children who, deprived of a mother's care when young,
found in their father a loving friend and tender, faithful
guardian. Children : i. Louis A., who, after finishing
his education, became a travelling salesman in the em-
ploy of the Diamond Furniture Company ; he now resides
in Detroit, Mich. 2. Ellen J., who was educated in the
Jamestown public schools, and the Curry School of Ex-
pression in Boston, and became a public reader and enter-
tainer, covering in her varied repertoire a wide range of
subjects from the light sketch or ballad to Browning
and Shakespeare. The principal numbers in her reper-
toirs are: "Julius Caesar;" "The Merchant of Venice;"
"Much Ado About Nothing;" Browning's "A Blot in the
'Scutcheon ;" and Lovell's "Ingomer." She impersonates
the leading characters in these plays, and every recital is
given from memory, entirely without the use of notes.
Miss Olson married, May 8, 1913, Alfred Holmes, born
in Copenhagen, Denmark, who came to Jamestown, N.
Y., in October, 190Q, and is an architect. They are the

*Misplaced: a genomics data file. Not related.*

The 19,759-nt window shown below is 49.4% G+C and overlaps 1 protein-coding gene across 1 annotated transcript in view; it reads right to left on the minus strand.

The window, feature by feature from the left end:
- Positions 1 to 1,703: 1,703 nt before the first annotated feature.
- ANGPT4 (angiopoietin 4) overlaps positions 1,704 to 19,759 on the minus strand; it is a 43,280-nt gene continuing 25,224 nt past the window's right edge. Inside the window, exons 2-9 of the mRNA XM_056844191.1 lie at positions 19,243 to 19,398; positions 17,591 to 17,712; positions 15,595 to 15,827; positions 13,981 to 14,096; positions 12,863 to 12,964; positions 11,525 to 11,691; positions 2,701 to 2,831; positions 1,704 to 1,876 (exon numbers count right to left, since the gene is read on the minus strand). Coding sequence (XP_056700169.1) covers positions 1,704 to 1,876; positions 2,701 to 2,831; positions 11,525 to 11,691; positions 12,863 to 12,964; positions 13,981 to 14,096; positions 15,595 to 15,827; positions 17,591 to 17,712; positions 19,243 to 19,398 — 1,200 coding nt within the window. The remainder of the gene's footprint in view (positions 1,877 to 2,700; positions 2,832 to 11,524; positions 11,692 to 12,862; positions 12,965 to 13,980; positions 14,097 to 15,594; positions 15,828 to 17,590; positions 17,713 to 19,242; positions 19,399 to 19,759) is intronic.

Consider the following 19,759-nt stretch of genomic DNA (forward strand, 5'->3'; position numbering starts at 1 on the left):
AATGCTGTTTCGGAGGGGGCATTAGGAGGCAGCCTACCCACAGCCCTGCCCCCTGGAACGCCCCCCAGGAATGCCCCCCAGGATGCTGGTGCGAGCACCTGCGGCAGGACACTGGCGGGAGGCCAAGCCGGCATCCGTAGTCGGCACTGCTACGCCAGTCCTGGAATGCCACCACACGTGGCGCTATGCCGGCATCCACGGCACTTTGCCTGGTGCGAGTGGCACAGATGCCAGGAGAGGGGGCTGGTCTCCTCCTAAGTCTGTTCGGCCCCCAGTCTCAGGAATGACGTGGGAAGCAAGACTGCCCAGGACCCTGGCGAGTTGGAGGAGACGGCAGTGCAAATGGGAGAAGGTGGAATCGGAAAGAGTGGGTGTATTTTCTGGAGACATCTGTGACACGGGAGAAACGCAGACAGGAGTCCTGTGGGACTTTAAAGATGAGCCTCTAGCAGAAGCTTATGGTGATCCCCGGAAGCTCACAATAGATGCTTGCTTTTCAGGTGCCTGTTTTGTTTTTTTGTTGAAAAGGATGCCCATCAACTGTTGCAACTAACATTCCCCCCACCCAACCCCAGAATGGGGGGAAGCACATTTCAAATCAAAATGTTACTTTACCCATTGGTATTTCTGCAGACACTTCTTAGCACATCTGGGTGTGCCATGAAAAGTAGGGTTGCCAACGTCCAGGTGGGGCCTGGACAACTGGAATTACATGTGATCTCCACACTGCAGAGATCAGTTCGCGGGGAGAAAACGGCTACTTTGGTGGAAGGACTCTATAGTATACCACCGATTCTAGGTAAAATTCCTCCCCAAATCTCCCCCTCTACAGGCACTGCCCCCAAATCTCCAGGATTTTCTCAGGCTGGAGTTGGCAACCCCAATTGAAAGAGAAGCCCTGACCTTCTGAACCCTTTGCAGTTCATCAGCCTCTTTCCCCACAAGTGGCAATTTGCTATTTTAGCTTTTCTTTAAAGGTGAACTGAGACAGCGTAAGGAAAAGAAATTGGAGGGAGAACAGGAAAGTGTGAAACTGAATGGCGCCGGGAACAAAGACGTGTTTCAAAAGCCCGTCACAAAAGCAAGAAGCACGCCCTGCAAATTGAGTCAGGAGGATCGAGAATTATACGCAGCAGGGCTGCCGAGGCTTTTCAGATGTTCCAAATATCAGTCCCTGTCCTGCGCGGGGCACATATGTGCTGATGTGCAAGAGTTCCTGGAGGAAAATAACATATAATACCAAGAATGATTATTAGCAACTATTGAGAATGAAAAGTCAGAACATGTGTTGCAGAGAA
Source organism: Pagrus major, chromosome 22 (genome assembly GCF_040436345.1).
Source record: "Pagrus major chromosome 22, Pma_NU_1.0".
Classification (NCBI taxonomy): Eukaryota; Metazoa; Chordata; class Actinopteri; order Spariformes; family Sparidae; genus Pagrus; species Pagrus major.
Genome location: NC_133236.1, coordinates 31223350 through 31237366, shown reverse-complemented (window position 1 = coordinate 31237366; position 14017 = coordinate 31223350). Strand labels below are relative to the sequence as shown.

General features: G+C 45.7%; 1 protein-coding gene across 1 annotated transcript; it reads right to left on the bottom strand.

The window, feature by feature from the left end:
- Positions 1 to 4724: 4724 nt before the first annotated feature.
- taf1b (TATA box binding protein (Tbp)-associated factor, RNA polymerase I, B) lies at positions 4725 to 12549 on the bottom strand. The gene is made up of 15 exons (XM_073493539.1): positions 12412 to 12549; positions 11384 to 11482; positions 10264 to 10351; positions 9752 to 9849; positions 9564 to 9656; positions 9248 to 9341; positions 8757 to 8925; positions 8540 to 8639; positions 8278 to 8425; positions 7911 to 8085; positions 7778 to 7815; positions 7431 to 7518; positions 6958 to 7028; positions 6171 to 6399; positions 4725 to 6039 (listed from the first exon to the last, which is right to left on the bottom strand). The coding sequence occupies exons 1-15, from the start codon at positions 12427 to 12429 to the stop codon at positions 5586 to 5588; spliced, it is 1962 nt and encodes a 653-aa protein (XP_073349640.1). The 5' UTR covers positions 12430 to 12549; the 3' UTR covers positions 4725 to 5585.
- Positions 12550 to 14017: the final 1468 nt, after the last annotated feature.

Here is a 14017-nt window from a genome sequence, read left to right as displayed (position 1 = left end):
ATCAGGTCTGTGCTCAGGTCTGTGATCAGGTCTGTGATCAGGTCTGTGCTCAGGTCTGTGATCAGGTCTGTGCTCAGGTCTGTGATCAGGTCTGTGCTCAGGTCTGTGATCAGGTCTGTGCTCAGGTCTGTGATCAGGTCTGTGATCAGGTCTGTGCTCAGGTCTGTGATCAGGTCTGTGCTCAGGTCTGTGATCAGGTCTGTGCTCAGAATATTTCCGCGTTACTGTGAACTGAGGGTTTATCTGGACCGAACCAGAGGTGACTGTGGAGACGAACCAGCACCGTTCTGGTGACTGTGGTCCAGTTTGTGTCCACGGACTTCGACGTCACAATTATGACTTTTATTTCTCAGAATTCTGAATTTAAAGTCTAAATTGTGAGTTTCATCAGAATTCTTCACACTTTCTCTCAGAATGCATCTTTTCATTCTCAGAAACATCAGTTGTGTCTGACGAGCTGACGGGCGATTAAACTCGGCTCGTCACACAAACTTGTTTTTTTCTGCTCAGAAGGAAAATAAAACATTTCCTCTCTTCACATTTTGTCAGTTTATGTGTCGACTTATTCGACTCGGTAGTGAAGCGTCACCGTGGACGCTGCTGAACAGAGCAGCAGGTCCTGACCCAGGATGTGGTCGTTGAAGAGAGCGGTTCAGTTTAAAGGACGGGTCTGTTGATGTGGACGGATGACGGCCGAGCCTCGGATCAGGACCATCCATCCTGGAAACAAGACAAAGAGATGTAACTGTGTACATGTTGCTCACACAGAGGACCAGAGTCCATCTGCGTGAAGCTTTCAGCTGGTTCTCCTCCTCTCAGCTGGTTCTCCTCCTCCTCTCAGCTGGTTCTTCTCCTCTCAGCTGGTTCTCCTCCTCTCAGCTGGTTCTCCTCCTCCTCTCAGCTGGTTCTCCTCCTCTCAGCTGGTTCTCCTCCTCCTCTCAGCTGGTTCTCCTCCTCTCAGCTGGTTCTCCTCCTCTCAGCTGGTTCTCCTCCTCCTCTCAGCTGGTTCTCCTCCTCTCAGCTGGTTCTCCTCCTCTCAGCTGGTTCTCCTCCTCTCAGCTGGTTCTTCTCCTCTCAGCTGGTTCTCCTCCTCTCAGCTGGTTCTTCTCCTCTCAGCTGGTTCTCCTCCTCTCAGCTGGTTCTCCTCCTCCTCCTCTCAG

parents of a son, Ernest L. Holmes. 3. Evel.vn Isabel
Olson, who is a graduate of the Jamestown (N. Y.) High
School, class of 1906, and was her father's housekeeper
up to the time of his death; she is now associated with
the Art Metal Construction Company and resides at the
old home, No. 63 Barrett avenue. Jamestown.

The Jamestown "Journal," at the time of the death of
Mr. Olson, said editorially:

Death has removed another Important flg-ure in the
development of the Industries of Jamestown, August
P. Olson, the head of the Diamond Furniture Company,



344



CHAUTAUQUA COUNTY



who has been honest and earnest in his eftorts for the
betterment of the conditions of the men in his employ,
and for the advancement of the best interests in
Jamestown as an industrial centre and a place of resi-
dence. The community has lost an earnest worker
and a good man in the passing- of A. P. Olson.



HENRY SALEM EDMUNDS, M. D.— There are
few names so well known in the medical profession,
especially among the younger and rising physicians, as
that of Dr. Henry Salem Edmunds, of Fredonia, Chau-
tauqua county, N. Y.. who has established himself in
the forefront of his profession in this region and has
won the respect and admiration alike of his professional
colleagues and the community-at-large.

Dr. Edmunds was born Feb. 8, 1883, on a farm at
Sheridan, N. Y., and is a son of Walter A. and Minnie
E. (Daniels) Edmunds, old and highly respected resi-